To Be A Drop Of Peace

Around the time when the war in Iraq started I was invited to a birthday party for my friend Maria. A couple of dozen people stood around and chatted casually in small clusters when a cousin of Maria’s decided to hand out some posters about an upcoming peace march in Washington, DC. Several of us had already participated in a peace rally in our hometowns so we eagerly took the flyers and expressed how horrified we were about the development of this situation. Heads were nodding and shaking in dismay and some pretty strong opinions against the war were expressed. That is, until my friend Dan was handed the sheet of paper and in a loud, firm and calm voice said ,"No thank you. I am actually for the war."

You could hear a pin drop. We were all frozen in animation. Finally the cousin withdrew his hand that was dangling mid-air with the peace march poster and mumbled, “Well. You are of course entitled to your opinion.” That was the end of it. Not one of us war protesters said anything. We were seemingly in shock. Oh my, we had a wolf among us in the sheep herd, a wolf who did not care to be disguised in sheep's clothing!

On the way home my belly was a bag of mixed emotions. I could not help but admire Dan for having the guts to speak his truth, no matter how unpopular. In shame I realized that if I had been in a room full of people urging, "Yeah, let’s go over there and kick some butt and show them Muslims that they shouldn’t mess with America," I would most likely just have slunk out the backdoor without making a squeak. I would have told myself that it would have been a waste of breath trying to talk to "those people" anyhow. All my yoga talk about "being one" would have vanished like rain drops on a hot car roof. I would not even have tried to look for common ground or to share my beliefs. Upon hearing opposing opinions, my brain would simply have flashed, "Error, error. Wrong! Bad! Scary!" and I would have shut down and shut up.

As a peace lover, I have always wanted smiles and harmony, and for everyone to get along and agree with one another on everything, and for life to be nice all the time. While that may be a natural human wish, it is a delusional one since it is never going to happen. Conflicts are most likely here to stay.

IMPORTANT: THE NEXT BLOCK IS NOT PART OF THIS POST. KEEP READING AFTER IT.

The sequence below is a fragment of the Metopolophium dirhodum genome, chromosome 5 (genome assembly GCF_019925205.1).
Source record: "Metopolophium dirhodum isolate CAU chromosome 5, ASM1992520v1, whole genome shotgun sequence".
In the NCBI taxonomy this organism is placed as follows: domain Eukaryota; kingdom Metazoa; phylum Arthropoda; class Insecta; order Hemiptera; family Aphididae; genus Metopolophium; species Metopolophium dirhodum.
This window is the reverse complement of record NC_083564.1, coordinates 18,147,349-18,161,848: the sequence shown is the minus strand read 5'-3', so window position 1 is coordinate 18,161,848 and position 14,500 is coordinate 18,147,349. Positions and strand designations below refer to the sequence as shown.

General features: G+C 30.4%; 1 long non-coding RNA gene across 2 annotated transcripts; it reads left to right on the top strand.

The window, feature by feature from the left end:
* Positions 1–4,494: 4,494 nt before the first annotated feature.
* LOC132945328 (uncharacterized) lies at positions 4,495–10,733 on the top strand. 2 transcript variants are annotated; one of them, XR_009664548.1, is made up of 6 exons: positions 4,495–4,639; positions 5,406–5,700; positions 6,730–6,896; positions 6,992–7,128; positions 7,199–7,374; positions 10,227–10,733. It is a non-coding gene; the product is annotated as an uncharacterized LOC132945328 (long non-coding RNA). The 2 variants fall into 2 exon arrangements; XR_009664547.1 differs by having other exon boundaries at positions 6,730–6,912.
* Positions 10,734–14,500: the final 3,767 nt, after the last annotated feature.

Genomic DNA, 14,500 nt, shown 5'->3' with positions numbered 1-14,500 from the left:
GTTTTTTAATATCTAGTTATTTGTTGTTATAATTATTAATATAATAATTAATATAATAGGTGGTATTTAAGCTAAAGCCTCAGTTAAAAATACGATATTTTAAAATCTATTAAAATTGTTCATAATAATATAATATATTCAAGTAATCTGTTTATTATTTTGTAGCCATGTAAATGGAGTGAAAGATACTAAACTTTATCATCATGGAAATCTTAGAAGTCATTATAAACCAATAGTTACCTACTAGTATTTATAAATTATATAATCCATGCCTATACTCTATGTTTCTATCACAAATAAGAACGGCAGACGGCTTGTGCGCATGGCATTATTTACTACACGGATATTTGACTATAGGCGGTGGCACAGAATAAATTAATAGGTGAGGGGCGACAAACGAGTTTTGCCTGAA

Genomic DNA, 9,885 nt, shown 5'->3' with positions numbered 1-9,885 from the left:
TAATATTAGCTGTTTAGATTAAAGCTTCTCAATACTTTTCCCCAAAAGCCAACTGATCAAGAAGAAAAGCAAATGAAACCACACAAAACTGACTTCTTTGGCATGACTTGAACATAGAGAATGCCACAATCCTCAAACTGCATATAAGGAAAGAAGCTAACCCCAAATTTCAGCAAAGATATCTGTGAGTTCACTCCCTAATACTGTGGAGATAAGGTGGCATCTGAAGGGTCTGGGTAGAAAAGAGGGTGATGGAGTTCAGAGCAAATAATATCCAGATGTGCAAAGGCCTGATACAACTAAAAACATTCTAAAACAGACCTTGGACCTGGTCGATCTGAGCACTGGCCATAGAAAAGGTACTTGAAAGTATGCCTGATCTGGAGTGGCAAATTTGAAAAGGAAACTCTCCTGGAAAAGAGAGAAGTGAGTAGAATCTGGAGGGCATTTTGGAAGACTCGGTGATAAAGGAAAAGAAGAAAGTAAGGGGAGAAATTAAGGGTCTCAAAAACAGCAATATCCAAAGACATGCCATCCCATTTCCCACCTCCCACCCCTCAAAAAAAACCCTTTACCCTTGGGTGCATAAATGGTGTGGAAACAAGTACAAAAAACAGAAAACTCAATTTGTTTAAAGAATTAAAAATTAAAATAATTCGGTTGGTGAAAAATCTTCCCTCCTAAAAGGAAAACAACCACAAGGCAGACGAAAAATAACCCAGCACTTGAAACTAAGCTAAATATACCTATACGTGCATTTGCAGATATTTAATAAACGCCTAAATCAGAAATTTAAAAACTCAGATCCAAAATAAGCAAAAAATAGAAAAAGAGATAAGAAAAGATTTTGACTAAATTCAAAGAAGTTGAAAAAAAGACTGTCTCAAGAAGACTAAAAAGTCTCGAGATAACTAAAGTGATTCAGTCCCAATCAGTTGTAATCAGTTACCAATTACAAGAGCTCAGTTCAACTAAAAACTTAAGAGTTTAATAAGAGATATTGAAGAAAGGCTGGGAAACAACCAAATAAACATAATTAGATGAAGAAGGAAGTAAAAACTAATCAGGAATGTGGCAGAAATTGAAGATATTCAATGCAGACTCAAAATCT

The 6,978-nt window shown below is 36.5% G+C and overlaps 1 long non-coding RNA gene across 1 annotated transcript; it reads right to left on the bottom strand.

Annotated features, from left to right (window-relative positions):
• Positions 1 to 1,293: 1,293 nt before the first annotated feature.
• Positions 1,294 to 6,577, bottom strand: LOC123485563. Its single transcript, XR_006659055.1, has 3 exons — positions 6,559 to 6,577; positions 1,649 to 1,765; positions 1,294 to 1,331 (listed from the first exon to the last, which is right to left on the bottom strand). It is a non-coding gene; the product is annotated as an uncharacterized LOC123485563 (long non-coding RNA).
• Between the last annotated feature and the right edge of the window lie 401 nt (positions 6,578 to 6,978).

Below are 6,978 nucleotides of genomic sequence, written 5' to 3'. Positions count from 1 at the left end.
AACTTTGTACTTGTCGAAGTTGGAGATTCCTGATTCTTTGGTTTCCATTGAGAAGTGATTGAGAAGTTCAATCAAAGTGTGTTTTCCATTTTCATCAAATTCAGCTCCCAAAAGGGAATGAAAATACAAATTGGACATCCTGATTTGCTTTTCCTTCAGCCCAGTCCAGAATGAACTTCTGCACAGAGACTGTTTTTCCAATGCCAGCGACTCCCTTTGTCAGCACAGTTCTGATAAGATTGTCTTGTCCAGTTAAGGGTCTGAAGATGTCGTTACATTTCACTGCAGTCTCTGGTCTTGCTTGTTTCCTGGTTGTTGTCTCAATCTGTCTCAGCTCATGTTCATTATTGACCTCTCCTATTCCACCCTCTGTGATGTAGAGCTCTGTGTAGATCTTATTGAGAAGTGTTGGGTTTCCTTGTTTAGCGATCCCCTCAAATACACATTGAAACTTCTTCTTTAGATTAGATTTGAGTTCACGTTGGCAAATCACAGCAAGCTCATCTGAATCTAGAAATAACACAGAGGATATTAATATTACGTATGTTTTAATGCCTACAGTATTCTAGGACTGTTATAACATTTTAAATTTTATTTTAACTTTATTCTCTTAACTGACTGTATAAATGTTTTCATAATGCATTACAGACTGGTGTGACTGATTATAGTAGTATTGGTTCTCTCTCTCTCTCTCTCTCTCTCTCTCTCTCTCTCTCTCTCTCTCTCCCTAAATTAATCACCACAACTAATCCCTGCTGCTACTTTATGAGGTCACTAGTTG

Does that mean I have to give up on my wish for peace? No. What it means is that I have to get over my fear of conflict and tension in the air. To be a peace activist requires great courage. It asks that I cultivate an ability to stay calm and centered in the midst of a fiery discussion and learn to speak my truth calmly and compassionately. If I start spewing my comments in an angry, defensive or demeaning voice and twisting my face into a gargoyle, the chances that I will be heard are minute, since the brain of the person I’m talking to is likely to register danger and shut off or activate for fight. I need to learn to let go of my ego-centered hold on my opinions and go deeper where I can speak from my heart and from my essence if I have a desire to reach the heart and essence of the other.

Not only that but I need to learn to listen deeply to a person who holds a different opinion without shrinking back. Scientific studies show that when we listen attentively it calms the amygdala of the other person’s brain. (The amygdala is the part of the brain that scans the world looking for danger to protect against in ensuring our survival and safety.) Listening with presence and compassion creates a limbic resonance between us. That sets the stage for a safe space where the sharing of thoughts and feelings can take place.

If I listen and hear valid points, I can learn from that and perhaps even revise my own views on something. I can also hear what language this person uses and decide what choice of words for expressing my own truth might be the least threatening to him or her. If I can tie my point in to someone’s already existing world view there is a greater chance that the brain is not going to flash "error, error, reject, delete" before I have even finished my sentence. In the end, most people wish to be respected, understood and appreciated. I have to give what I wish to receive and keep my judgments in check.

One important part of being a peace activist is to learn to speak in non-polarizing ways. If I get smug and proud over getting in a punchy comment that renders the other person speechless and flailing, I am not a peacemaker. I need to stay grounded in the faith that at the very deepest layer of our being we all want the same things: safety for ourselves and future generations. It is just our opinions that differ about the road that takes us there. I want to be able to articulate good, sound alternatives to war. I want to be able to create solutions to conflicts where people walk away feeling enriched rather than diminished. But for now I will not worry too much about what others do. I first need to find compassion for my own shortcomings and inner troublemakers.

Scientific research shows that human beings affect each other in a myriad of ways without even speaking a word. The person with the greatest amount of coherence in his or her electromagnetic field vibrates the strongest and has the greatest influence over others in the vicinity to resonate at the same frequency. Cultivating emotions like peace, contentment, compassion and empathy creates that coherence.

We are all connected like water molecules in an ocean. Water is vital to life and persistent in finding new pathways even when obstacles block the course. So is peace. I dream of becoming a drop of peace spreading out into the world like ripples on the water.

Kerstin Zettmar, a Swedish/American citizen, lives and works as an artist, yoga teacher and holistic bodywork practitioner in Newport, RI. She can be contacted at or 401-848-0288. Please visit